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Treguff Farmhouse

A Grade II* Listed Building in Llancarfan, Vale of Glamorgan

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Coordinates

Latitude: 51.4307 / 51°25'50"N

Longitude: -3.3955 / 3°23'43"W

OS Eastings: 303085

OS Northings: 171113

OS Grid: ST030711

Mapcode National: GBR HN.P0M7

Mapcode Global: VH6FH.399K

Entry Name: Treguff Farmhouse

Listing Date: 14 February 1952

Last Amended: 8 September 1995

Grade: II*

Source: Cadw

Source ID: 13593

Building Class: Domestic

Location: Set on high ground, on a platform site, E of the Nant Treguff and 2km NW of Llancarfan. Large farmyard below. Stone stile to front courtyard which has rubble boundary wall.

County: Vale of Glamorgan

Community: Llancarfan

Community: Llancarfan

Locality: Treguff

Traditional County: Glamorgan

Find accommodation in
Llancarfan

History

Mainly late C16 but incorporating an early C17 storeyed addition. Minor C19 additions and some modern window replacement. In 1107 Treguff was granted to the Abbey of St. Peter, Gloucester and after dissolution passed to the Dean and Chapter of the new College of Gloucester; until this century it has been owned by the Dean and Chapter of Gloucester cathedral. Treguff was the home of the Bassets who are known to have leased it by 1552 and who also owned Beaupre. Recent restoration has revealed a blocked arch immured within the end wall of the ground floor parlour and it has been suggested that the house may incorporate fragments of a medieval chapel.

Treguff is fully described by the RCAHMW in the Inventory of Glamorgan.

Exterior

This gentry farmhouse has whitewashed elevations and is mostly 2-storeyed with attic, but is 3-storeyed to W wing. It is constructed of local limestone with sandstone dressings including quoins, but now over painted. Slate roof ( formerly stone tiled) with large stone chimney stacks, some rebuilt. The W wing has battered walls. The main front is to the S, a 5-bay elevation with modern render. At the time of inspection (May 1995), the modern fenestration was being replaced including sunk-chamfered surrounds, with stone mullion and transomed windows. Hoodmoulds above survive. It is distinctive for its off-centre, two-storey porch with half glazed doors and painted over sundial set into the gable over a broad Tudor label; the inner doorway has broach stops. The rear (N) side has the re-capped lateral chimneybreasts of the hall and parlour and deep lean-tos. Downhill gable end to the W has further chimney breast; mono-pitch roof extension (C19?) to the S side of this end has created a small courtyard by the back door.

Interior

The 3-unit plan form comprises a hall flanked by both a kitchen and a parlour and with wings to N and S of the kitchen. In the hall the lintel of the fireplace has been altered but retains the hour glass stops; to left of this is a 4-centred arch dressed stone doorway, with diagonal stops, leading to the staircase. The S wall retains an early window seat. Deeply chamfered ceiling beam with broach stops and the ceiling itself has reeded plaster border. The hall floor is made of lime and aggregate and is known as an "ox-blood" floor on account of its red colour. To the E the parlour is stepped up and has been altered in the C19 with ceiling beam re-used axially; the alcove to the N wall probably represents a former fireplace and a blocked doorway may indicate a former mural stair. One of the finest features of the house is the corbelled or cross slab roofed stairs that rise beside the hall fireplace; stone steps, now boarded. At the top of the stairs is a 2-light, sunk chamfered window. From here there is access to the chamber over the hall which now has C19 passage along the N side; plaster ceiling with stop-chamfered beams. The window here has unusual plaster decoration to the window reveals with a Tudor rose beneath a fleur-de-lis and the "ER" monogram. The chamber over the parlour has been altered in much the same way as the parlour itself e.g. chimney removed creating an alcove. The chamber over the kitchen has been narrowed by the C19 insertion of a timber staircase but retains broach stop chamfered beams; at the SW corner is an opening into a long narrow space that is known as the 'wig-cupboard' but more likely originated as a latrine. The chamber in the N wing has similar plaster decoration to that found in the room over the hall but here placed on the wall not in the window reveals. The W wing is 3-storeys, the upper chamber of which has a coved ceiling and, above the fireplace, another example of the "ER" monogrammed plaster decoration. The original roof structure is retained with collared trusses and two rows of purlins.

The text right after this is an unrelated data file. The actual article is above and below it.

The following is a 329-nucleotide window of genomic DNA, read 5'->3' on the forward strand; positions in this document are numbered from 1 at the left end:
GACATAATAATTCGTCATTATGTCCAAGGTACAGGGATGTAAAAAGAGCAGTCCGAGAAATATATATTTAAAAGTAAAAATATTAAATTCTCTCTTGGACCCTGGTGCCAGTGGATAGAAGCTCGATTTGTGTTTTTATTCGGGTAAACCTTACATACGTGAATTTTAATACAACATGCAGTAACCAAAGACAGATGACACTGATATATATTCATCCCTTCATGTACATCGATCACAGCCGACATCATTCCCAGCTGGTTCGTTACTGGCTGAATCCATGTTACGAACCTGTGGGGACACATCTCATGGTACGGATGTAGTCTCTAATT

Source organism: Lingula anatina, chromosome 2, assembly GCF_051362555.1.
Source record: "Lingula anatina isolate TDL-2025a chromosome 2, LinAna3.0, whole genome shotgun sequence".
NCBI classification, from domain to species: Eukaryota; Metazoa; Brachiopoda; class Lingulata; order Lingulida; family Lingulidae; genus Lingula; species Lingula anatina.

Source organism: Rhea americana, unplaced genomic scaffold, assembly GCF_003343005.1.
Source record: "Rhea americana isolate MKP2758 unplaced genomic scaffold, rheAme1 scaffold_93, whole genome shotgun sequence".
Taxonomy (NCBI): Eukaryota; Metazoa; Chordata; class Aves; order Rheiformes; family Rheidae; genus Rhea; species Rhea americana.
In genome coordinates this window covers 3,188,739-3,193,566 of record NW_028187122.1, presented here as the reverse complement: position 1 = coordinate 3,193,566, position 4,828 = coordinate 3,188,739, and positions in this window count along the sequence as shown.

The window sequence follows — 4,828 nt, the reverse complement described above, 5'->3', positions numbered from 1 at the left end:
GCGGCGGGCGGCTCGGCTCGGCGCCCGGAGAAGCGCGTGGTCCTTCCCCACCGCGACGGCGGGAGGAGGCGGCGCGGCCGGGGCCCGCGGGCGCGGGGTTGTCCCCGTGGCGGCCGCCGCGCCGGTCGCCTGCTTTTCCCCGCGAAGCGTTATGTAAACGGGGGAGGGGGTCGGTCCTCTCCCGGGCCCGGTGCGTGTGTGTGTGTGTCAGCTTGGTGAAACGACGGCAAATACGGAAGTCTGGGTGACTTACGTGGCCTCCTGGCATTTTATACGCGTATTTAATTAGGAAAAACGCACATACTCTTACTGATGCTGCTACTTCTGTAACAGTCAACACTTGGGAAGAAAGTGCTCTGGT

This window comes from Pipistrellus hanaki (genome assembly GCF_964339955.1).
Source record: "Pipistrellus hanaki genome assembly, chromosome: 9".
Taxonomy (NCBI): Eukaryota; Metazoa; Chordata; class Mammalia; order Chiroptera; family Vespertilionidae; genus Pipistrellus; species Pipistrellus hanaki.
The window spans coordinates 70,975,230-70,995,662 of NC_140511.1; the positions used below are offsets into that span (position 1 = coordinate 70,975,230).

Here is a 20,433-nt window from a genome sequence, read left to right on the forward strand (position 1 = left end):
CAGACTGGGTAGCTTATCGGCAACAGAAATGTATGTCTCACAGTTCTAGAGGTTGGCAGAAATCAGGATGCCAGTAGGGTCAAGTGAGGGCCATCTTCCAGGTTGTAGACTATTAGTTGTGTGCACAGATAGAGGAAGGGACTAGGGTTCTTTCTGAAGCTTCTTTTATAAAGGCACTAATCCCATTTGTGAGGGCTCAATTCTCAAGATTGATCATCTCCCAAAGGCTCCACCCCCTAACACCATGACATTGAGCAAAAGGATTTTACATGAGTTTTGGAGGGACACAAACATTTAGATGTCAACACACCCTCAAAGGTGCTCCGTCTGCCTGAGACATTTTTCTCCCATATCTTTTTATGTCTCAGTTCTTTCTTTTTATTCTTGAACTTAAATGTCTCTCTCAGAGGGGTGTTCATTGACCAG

Reasons for Listing

Listed grade II* for its surviving late C16 interiors, in particular the staircase and ornamental plasterwork.

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